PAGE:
More than 1 million lose unemployment benefits while Congress works on tax bill

The tax bill before the Senate extends federal jobless benefits through the end of 2011, providing a maximum of 99 weeks to states with high levels of unemployment for those who have exhausted their 26 weeks of state-provided benefits. 

The national unemployment rate is 9.8 percent. 

The lapse in benefits will require state unemployment agencies to spend several weeks to a month to resume issuing millions of retroactive unemployment checks, as well as delaying new unemployment claims, Owens said.  

"Every day that passes without reauthorization makes it less likely that those whose benefits have been cut off will have their payments restored before the Christmas holiday," she said. "Even the briefest lapse has devastating consequences for workers and families already stretched to the limit by the loss of employment income for extended periods."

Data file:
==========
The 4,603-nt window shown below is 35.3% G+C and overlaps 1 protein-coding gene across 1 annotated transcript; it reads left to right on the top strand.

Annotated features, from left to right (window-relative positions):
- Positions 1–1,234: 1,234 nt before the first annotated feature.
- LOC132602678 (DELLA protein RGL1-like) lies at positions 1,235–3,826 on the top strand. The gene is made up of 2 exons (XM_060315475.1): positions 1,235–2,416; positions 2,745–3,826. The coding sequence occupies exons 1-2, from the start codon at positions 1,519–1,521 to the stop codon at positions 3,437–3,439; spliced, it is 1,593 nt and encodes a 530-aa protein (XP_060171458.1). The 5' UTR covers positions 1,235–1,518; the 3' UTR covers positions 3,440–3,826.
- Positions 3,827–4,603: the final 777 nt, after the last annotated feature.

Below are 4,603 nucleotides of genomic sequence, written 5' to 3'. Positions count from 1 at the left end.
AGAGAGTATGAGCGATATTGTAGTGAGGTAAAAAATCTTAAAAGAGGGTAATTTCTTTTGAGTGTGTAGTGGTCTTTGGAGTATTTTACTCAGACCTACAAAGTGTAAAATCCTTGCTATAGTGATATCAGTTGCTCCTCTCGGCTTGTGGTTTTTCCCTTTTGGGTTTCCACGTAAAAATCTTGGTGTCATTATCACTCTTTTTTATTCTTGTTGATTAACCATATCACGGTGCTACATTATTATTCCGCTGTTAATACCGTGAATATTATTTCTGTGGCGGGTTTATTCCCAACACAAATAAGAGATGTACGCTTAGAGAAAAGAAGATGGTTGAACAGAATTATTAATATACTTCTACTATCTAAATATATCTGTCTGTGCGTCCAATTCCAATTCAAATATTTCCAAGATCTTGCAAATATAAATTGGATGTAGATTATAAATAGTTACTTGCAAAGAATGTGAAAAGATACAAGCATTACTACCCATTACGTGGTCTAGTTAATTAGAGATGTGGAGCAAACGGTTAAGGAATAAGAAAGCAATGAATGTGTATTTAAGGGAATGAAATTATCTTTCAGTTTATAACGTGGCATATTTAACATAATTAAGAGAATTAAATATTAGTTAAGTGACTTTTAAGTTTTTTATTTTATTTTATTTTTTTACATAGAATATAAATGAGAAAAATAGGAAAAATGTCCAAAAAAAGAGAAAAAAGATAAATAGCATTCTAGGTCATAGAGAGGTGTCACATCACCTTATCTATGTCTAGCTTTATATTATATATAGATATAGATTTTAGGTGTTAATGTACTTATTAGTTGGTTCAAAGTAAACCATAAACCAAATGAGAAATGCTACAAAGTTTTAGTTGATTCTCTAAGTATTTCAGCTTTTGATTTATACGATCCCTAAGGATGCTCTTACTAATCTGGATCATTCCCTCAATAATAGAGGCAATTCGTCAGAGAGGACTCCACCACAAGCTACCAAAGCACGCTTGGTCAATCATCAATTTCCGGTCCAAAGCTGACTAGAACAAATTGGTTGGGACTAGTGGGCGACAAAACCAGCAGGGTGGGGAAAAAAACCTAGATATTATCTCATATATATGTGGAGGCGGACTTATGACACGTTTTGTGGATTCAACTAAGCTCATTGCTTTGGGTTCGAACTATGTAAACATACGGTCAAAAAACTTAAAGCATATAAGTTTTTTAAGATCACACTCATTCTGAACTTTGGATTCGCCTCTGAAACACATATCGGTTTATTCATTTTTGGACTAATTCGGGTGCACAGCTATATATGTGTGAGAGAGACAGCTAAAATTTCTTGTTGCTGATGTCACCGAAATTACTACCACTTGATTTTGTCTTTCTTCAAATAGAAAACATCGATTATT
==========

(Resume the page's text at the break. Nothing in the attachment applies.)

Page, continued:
House Democrats including Majority Leader Steny Hoyer (Md.) and Rep. Chris Van Hollen (Md.) suggested Monday they may try to amend the measure by offering a different set up of the estate tax. 

"I think we're going to have a vote on the Senate bill, with possible changes," Hoyer said. "We may have it with amendments, we'll see what the process is. … I think we will pass a bill."

President Obama and Senate Republicans agreed to a 35 percent tax rate with an exemption up to $5 million. Democrats have called for raising the tax rate to 45 percent and lowering the exemption to $3.5 million. 

Senate Republicans have said any changes would sink the measure in the upper chamber. 

The Senate moved forward Monday with the measure — on an 80-10 vote, so far — with a vote on passage expected as early as Tuesday, although it could slip until Wednesday. 

The vote was being held open for senators delayed by wintry weather. 

At least seven lawmakers voted to sustain a filibuster: Sens. Bernie Sanders (I-Vt.), Jeff Bingaman (D-N.M.), Mark Udall (D-Colo.), Patrick Leahy (D-Vt.), Kirsten Gillibrand (D-N.Y.), Russ Feingold (D-Wis.) and Sherrod Brown (D-Ohio).

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